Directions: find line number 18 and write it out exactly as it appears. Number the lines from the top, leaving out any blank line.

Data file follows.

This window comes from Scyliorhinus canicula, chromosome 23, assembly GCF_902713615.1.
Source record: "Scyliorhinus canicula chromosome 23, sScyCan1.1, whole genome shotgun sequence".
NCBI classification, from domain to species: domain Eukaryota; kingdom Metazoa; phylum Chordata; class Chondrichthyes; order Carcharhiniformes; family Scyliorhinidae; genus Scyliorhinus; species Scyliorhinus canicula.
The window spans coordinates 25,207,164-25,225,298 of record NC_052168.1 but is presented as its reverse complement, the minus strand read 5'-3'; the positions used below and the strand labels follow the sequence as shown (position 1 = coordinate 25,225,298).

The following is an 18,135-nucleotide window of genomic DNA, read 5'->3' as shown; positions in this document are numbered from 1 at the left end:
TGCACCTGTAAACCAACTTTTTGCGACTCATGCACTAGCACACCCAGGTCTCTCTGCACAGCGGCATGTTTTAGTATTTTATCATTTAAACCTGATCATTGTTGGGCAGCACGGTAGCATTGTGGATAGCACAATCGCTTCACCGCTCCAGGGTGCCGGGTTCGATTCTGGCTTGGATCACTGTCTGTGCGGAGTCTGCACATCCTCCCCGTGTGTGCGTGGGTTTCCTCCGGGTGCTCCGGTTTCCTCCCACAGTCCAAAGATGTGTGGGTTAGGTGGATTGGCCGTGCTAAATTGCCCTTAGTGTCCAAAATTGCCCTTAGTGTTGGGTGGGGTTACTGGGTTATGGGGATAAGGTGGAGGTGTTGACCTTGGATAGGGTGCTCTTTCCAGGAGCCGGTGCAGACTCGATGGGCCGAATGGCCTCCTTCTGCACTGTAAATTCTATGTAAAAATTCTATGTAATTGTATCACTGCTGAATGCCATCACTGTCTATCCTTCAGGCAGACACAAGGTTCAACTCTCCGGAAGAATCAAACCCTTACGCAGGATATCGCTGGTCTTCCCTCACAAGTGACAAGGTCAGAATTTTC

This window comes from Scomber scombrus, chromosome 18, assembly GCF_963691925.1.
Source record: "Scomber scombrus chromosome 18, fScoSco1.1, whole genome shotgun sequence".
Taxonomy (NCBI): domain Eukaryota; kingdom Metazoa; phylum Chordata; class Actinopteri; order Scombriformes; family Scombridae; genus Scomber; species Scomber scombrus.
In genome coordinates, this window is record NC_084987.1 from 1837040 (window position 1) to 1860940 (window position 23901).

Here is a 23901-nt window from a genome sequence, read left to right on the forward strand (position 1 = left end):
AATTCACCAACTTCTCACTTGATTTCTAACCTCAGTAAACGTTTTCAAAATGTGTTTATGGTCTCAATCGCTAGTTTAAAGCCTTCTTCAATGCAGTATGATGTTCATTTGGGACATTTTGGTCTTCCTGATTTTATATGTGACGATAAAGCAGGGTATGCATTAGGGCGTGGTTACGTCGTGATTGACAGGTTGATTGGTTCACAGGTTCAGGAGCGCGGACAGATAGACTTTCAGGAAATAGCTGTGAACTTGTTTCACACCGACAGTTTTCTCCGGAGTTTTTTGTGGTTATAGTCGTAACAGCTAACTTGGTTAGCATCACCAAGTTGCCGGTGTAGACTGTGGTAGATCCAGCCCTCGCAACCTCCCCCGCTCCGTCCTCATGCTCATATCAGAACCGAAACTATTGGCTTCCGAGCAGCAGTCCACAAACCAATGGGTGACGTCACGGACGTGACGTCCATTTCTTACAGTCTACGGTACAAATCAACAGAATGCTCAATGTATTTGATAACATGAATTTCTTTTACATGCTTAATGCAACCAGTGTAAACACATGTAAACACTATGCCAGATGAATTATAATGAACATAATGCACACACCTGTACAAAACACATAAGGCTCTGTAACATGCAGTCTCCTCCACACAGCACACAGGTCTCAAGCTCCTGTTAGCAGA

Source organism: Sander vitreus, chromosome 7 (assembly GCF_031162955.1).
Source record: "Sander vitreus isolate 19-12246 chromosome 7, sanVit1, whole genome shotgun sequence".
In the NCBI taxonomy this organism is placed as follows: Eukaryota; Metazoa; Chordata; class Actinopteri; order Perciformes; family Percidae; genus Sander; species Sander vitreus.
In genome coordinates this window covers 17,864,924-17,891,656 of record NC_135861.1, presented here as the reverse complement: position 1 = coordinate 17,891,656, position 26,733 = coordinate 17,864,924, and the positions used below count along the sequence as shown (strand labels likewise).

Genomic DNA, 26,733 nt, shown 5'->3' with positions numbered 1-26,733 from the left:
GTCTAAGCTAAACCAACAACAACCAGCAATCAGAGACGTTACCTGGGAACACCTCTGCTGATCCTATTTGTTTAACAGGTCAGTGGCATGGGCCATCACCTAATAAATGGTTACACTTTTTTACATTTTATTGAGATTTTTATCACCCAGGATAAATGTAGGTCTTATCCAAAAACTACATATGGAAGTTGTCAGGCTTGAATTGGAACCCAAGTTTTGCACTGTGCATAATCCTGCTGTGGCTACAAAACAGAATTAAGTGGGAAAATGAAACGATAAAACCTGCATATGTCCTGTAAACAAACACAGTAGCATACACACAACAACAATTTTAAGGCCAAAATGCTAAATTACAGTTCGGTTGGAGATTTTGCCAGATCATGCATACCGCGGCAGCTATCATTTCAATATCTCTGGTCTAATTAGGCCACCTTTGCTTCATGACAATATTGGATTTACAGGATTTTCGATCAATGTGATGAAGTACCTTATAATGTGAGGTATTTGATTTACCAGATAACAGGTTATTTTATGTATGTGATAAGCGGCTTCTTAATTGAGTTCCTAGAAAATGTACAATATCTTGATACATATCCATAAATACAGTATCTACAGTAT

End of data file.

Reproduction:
GTCTAAGCTAAACCAACAACAACCAGCAATCAGAGACGTTACCTGGGAACACCTCTGCTGATCCTATTTGTTTAACAGGTCAGTGGCATGGGCCATCACCTAATAAATGGTTACACTTTTTTACATTTTATTGAGATTTTTATCACCCAGGATAAATGTAGGTCTTATCCAAAAACTACATATGGAAGTTGTCAGGCTTGAATTGGAACCCAAGTTTTGCACTGTGCATAATCCTGCTGTGGCTACAAAACAGAATTAAGTGGGAAAATGAAACGATAAAACCTGCATATGTCCTGTAAACAAACACAGTAGCATACACACAACAACAATTTTAAGGCCAAAATGCTAAATTACAGTTCGGTTGGAGATTTTGCCAGATCATGCATACCGCGGCAGCTATCATTTCAATATCTCTGGTCTAATTAGGCCACCTTTGCTTCATGACAATATTGGATTTACAGGATTTTCGATCAATGTGATGAAGTACCTTATAATGTGAGGTATTTGATTTACCAGATAACAGGTTATTTTATGTATGTGATAAGCGGCTTCTTAATTGAGTTCCTAGAAAATGTACAATATCTTGATACATATCCATAAATACAGTATCTACAGTAT